‘Sine Qua Non‘ is fairly short, but within its fifteen lines, there is a great deal to unpack. The poet uses a wide variety of imagery to paint a sensory picture of the emotion of absence. It is far from truly “nothing”. It is integral to the way that the world feels and how it operates, as revealed in the second stanza.
Explore Sine Qua Non
‘Sine Qua Non’ by A.E. Stallings is a powerful poem about the importance of “nothing” and “absence” in one speaker’s life.
The poem focuses on the impact that a father’s absence has on a speaker’s life. When the poem begins, it initially seems as though the speaker is unmoved by this absence. They refer to it as “naught” and “nothing.” But the absence is something that becomes more powerful as the poem progresses. It is the “nothing” that one notices when the crickets stop chirping, and the fridge stops humming.
You can read the full poem here.
Structure and Form
‘Sine Qua Non’ by A.E. Stallings is a two-stanza poem that is divided into one set of eight lines and another set of seven. The poem is written in free verse. This means that the lines do not follow a specific rhyme scheme or metrical pattern.
Throughout this poem, the poet makes use of several literary devices. These include but are not limited to:
- Imagery: occurs when the poet uses particularly interesting descriptions. These should trigger the reader’s senses. For example, “the needle’s eye / Weeping its black thread. It is the spot / Blindly spreading behind the looking glass.”
- Metaphor: can be seen when the poet compares two things without using “like” or “as.” For example, the speaker compares the absence of her father to “The gap of a dropped stitch.”
- Enjambment: occurs when the poet cuts off a line before its natural stopping point. For example, the transition between lines three and four of the first stanza as well as lines one and two of the second stanza.
Your absence, father, is nothing. It is nought—
Weeping its black thread. It is the spot
In the first lines of the poem, the speaker begins by using a refrain. This same phrase is used at the beginning of the second stanza. She notes that her father’s “absence” is “nothing.” It’s unclear in these lines whether or not her father has died or is just no longer present in the speaker’s life. Either way, it has the same effect on the speaker.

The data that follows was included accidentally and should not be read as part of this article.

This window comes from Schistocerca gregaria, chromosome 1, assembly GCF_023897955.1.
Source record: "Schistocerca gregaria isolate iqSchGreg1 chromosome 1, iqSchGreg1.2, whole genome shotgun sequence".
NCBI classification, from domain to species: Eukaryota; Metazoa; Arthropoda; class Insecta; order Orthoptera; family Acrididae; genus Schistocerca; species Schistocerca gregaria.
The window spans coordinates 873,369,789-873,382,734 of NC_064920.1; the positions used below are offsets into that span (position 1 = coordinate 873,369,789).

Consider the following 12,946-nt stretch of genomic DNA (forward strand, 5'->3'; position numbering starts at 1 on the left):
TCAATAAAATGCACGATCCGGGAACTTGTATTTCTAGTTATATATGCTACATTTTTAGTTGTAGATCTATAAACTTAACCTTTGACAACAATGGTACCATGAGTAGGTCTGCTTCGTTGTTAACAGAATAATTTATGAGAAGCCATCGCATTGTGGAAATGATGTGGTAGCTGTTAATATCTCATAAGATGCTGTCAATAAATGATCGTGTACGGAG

They note that their father’s absence is like “the gap of a dropped stitch.” It is so hard to see that it’s almost impossible to notice that it’s missing. At the same time, one might argue that this statement also suggests that while it is a small absence, it is also one that compromises the integrity of the thing being sewn up. That one stitch is an important part of the item/pattern.
There is a great example of personification in the next lines. The speaker describes the “needle’s eye / Weeping its black thread.” This is in reaction to the dropped thread. These are small items, the thread, and the needle’s eye. But, they are still weeping. They are still associated with negative emotions.
Blindly spreading behind the looking glass.
And crickets pause to let the winter pass.
In the next lines, the speaker compares their father’s absence to other hard to notice things. This includes the “spot” behind the “looking glass.” It’s small and hard to notice at first, but when one sees it, it’s hard to ignore. The same kind of metaphor is created in the next lines when the speaker compares her father’s absence to the surprising silence when the “refrigerator stops its hum.”
Just like the spot, the hum of the fridge is not something one usually notices until it stops. It’s the same as the pause in the cricket’s chirping.
Your absence, father, is nothing—for it is
Omega’s long last O, memory’s elision,
The interstice of lace,
The zero still holds the sum in place.
In the second stanza, the speaker uses the same phrase they started the first stanza with. They make several more, this time more ephemeral statements about their father. Including the father’s emptiness is the “fraction of impossible division / The element I move through, emptiness.” While the poem started out suggesting to the reader that the speaker was unmoved by their father’s absence it becomes clear that their absence is as integral to life as “nothing” is.
It is like the “void stars hang in.” The absence is integral to their life in the same way as the “zero that still holds the sum in place.”
The themes at work in this poem are absence and nothing. The speaker focuses on what these two things mean in the grand scheme of things. It seems like one wouldn’t miss “nothing,” but that’s far from the truth.
The phrase “sine qua non” is Latin. It literally translates to “without which, not.” It is used to refer to something that is absolutely integral to life. In this case, the speaker’s father.
It is possible that the speaker is the poet herself but, without clear evidence to support this, it’s better to assume that the speaker is a persona the poet created in order to convey the text.
Readers who enjoyed this piece should also consider reading some other A.E. Stallings poems. For example:
- ‘Epic Smile’ – uses a simile of an epic hero longing for a hero’s death to depict how as one seeks out happiness it may become more allusive and harder to enjoy than it was to begin with.
- ‘Actaeon’ – is based on the captivating mythological story of Actaeon and is told from the perspective of a speaker who taunts the main character for how he lost his life.
- ‘Olives’ – explores the features of the fruit and its resemblance to her poems. It describes how the olives taste like in different cases and why the speaker likes these “small bitter drupes.”